The Myth Of Intelligence

Everybody‘s smart about something

Intelligent for what?

Everyone is intelligent in some way, but we only call a few things intelligent. This is really not very smart. Intelligence did not evolve in a vacuum, it is an adaptation. The real question is intelligent for what?

If general intelligence is acquiring knowledge and solving problems, the question is what knowledge, what problems? Different people can be intelligent for different situations.

Even the most skilled doctor is useless for a broken heart, you need a trusted friend for that. They may not know hearts, but they know you. In the same way, however, the most emotionally intelligent friend can’t do shit for a broken leg. You need a doctor. Both tasks require intelligence, just different kinds.

Is one type of intelligence generally better than the other? No. We don’t live in generalities, we live in the specifics. That is why we need to think of intelligence as what it is — an adaptation — and not a value judgement (which frequently maps to class). Like yin to yang or plug to point, you always have to ask, intelligent for what?


When we think of evolution we think of a long line of progress, leading inexorably to us, the pinnacle of evolution. That’s what I thought, until I took a human evolution class. Evolution is a mess and, geologically speaking, humans are a fart in the wind. Nature is constantly creating grand forms like dinosaurs and then completely scribbling them out. We may be next. There is no adaptation that’s the ‘best’ evolution. Adaptation is always to an environment, and that environment frequently murders its darlings.

Evolution is a constant dance of genes and environment, traits and terrain. It’s not just survival of the fittest. Fish are extremely fit for water but shit on land. You always have to ask fit for what.

Thus it’s important to understand that intelligence is just another trait. Frankly, one of the more vague ones. It’s not some measurable thing like height, it’s only understandable in relation to other things. Intelligence is also a social trait, and what matters to society is always changing.

If there were ancient SATs, our ‘smartest’ people would fail. We don’t know what all the plants are and what they do, we can’t navigate by the stars, most of us would be useless in a hunt. Intelligence meant something very different back then, and who are we to say they were wrong? Our ancestors maintained civilization for millions of years and we’re about to melt the Earth in a few hundred. And we call ourselves smart. Smart for what? FOR WHAT?

When it comes to traits like intelligence, we’re evolutionary bugs in a rug. We can’t see the larger pattern and how insignificant this particular moment in time is. That humility is the intelligence we lack.


Secure in our ignorance, we pronounce some people intelligent and other people not. But what does this mean, and why does it so frequently break according to class?

Take the idea of skilled and unskilled labor, the former presumably requiring more intelligence. So using spreadsheets is ‘skilled’ but changing sheets is not. But have you tried changing dozens of sheets in a day? Could you do it efficiently and well? Do you realize that we can’t even design machines to do this, whereas we can automate a lot of spreadsheets?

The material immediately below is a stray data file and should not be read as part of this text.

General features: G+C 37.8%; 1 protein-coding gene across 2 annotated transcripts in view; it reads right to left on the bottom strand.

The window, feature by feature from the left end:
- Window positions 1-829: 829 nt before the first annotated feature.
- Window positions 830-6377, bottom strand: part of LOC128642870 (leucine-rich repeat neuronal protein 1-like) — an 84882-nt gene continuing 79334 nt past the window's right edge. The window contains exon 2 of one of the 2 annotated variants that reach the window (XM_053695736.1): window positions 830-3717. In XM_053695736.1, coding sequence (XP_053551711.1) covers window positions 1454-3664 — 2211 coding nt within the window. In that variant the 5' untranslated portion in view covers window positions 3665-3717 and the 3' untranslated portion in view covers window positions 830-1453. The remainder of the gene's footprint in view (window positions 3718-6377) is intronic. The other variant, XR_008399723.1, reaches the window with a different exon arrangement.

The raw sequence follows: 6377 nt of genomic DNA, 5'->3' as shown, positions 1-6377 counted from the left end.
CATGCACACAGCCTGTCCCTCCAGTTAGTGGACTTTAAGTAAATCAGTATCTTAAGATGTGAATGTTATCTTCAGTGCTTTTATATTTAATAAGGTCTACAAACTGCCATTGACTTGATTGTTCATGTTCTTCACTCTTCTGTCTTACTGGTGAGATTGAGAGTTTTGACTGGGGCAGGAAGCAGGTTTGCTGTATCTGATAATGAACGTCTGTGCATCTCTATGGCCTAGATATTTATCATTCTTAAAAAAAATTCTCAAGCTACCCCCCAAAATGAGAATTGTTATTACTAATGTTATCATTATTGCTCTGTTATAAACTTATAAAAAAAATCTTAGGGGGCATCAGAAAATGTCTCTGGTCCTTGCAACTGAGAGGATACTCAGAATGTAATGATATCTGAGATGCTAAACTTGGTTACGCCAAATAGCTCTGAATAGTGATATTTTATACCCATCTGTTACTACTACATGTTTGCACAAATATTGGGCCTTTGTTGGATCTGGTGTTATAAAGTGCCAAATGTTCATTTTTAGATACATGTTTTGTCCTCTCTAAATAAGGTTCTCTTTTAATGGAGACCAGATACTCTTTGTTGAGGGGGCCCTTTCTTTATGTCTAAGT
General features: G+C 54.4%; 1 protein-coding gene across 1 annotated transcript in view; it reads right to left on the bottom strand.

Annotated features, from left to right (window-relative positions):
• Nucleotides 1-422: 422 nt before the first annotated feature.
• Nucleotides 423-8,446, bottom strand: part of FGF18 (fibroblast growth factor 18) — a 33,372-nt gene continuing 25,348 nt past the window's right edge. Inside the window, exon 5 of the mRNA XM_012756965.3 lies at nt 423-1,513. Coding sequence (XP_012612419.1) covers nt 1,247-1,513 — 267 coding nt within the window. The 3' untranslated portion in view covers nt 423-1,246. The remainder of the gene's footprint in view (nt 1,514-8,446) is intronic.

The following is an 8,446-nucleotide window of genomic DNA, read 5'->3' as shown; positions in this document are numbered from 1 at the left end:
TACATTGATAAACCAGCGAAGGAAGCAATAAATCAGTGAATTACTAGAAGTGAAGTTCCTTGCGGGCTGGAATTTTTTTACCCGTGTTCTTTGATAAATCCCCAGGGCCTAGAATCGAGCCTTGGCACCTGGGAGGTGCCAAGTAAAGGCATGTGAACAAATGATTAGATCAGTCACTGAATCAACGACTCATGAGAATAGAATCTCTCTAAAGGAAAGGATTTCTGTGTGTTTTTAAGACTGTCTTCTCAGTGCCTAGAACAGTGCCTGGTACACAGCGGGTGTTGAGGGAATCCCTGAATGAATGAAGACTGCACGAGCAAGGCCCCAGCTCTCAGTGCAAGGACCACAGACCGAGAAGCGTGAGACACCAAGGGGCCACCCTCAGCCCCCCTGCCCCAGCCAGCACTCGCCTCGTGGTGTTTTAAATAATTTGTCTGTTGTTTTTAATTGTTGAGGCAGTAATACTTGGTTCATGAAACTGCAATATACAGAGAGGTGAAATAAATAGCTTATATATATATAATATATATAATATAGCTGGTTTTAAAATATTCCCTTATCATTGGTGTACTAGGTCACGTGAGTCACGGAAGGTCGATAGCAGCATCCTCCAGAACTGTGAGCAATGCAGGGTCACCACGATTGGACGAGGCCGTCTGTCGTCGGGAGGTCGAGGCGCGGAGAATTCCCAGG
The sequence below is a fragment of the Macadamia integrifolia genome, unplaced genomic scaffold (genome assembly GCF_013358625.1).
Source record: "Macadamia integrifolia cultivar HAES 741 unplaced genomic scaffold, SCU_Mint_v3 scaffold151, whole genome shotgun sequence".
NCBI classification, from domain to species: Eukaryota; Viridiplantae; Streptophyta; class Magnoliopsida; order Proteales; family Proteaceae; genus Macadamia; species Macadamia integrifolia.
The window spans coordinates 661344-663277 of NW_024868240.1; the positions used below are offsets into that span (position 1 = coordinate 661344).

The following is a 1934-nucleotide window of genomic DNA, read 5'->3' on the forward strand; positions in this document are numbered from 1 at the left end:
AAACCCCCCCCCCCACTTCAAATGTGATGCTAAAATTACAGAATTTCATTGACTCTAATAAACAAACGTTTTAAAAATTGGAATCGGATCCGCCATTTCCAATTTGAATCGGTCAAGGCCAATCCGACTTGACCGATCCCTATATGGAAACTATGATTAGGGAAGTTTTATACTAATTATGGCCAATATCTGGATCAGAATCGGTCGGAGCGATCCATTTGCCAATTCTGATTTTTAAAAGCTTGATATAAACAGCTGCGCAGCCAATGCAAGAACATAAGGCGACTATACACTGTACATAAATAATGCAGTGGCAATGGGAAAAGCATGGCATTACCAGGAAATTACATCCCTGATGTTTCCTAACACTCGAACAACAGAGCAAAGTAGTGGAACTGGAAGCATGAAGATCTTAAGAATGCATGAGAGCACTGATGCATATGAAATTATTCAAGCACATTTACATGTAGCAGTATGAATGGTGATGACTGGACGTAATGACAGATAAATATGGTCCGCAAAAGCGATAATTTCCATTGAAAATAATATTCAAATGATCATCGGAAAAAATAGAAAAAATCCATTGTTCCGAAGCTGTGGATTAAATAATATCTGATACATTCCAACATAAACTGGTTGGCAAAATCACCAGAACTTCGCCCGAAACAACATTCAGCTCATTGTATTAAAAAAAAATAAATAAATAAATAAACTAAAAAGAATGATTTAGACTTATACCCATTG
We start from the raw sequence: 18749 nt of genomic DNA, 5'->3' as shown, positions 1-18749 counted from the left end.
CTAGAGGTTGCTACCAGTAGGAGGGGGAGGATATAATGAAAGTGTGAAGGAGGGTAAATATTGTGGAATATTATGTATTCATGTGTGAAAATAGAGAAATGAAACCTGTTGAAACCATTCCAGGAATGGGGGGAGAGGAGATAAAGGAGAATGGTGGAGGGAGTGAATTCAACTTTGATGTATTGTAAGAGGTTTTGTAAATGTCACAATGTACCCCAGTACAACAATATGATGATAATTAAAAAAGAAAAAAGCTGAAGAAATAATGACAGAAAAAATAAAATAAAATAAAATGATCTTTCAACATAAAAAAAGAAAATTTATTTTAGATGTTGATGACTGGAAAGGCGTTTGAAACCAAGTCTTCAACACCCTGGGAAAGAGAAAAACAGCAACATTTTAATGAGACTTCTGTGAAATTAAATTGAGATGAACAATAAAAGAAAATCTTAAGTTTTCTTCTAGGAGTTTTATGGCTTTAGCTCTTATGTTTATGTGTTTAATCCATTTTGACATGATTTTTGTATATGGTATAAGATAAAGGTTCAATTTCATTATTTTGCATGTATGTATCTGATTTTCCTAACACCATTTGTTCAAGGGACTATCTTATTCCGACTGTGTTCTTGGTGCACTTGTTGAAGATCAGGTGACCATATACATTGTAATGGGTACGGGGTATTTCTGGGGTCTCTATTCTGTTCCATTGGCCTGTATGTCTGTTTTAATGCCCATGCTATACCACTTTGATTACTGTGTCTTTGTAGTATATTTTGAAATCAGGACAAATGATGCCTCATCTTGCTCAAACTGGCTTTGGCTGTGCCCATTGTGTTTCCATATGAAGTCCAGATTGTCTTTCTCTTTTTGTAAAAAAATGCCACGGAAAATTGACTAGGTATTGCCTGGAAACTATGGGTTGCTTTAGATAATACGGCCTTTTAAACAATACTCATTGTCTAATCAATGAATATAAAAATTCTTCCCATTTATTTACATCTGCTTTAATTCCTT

I’m not saying that one is better than the other, I’m saying that neither is. You always have to ask better for what? If I want to figure out how many sheets to buy I might need a spreadsheet. If I need to change them I’ll need a different skill. We choose to value one job more than another, they’re not inherently more or less valuable. Then we choose to pay some people 500x more than others. But this isn’t because they’re more intelligent. This is just class.

Take the SATs, an intelligence ‘test’. What they were really measure is your cultural aptitude, how well you can communicate within a certain class. The verbal SATs measure how well you know one rich, white dialect, not language in general. It takes as much skill to parse Wu-Tang lyrics, but don’t nobody test for that. What we call a language test is actually testing for class. But that’s not what intelligence is.

What we call intelligence doesn’t measure emotional intelligence. It barely measures teamwork. It doesn’t cover physical intelligence. It doesn’t cover different languages, dialects, or different ways of thinking. Our idea of intelligence encompasses certain ideas and certain ways of thinking which aren’t necessarily better, they’re just more powerful. They’re the shibboleths of the upper class.

This all creates a world where the very definition of intelligence breaks quite cleanly across class. Barack Obama is well-spoken, but Megan Thee Stallion is crass. And yet they both speak well. What we call intelligence is really part of the eternal, infernal laundering of class.

The Point

I don’t mean that intelligence doesn’t exist, I mean, nothing exists, words exist insomuch as they’re useful. I’m saying that the way we define intelligence isn’t very useful. Right now we leave a lot of talent on the table because we don’t recognize it. We have better poets coming out of the strip club than English Departments, so maybe we’re not teaching it right. We pay a lot of people badly who turned out to be essential workers during a pandemic, so maybe we should pay them more. I would not call our definition of intelligence very intelligent.

There is no general intelligence that lets you do everything well or know everything better, besides maybe listening. And that’s not a ‘higher’ intelligence, it’s actually just humility. That’s recognizing the intelligence in everyone else (and the stupidity) and seeing that it’s not something people are, but what they do, in context.

Everyone is intelligent in some way, and in our own way we’re all fools. The only question is for what.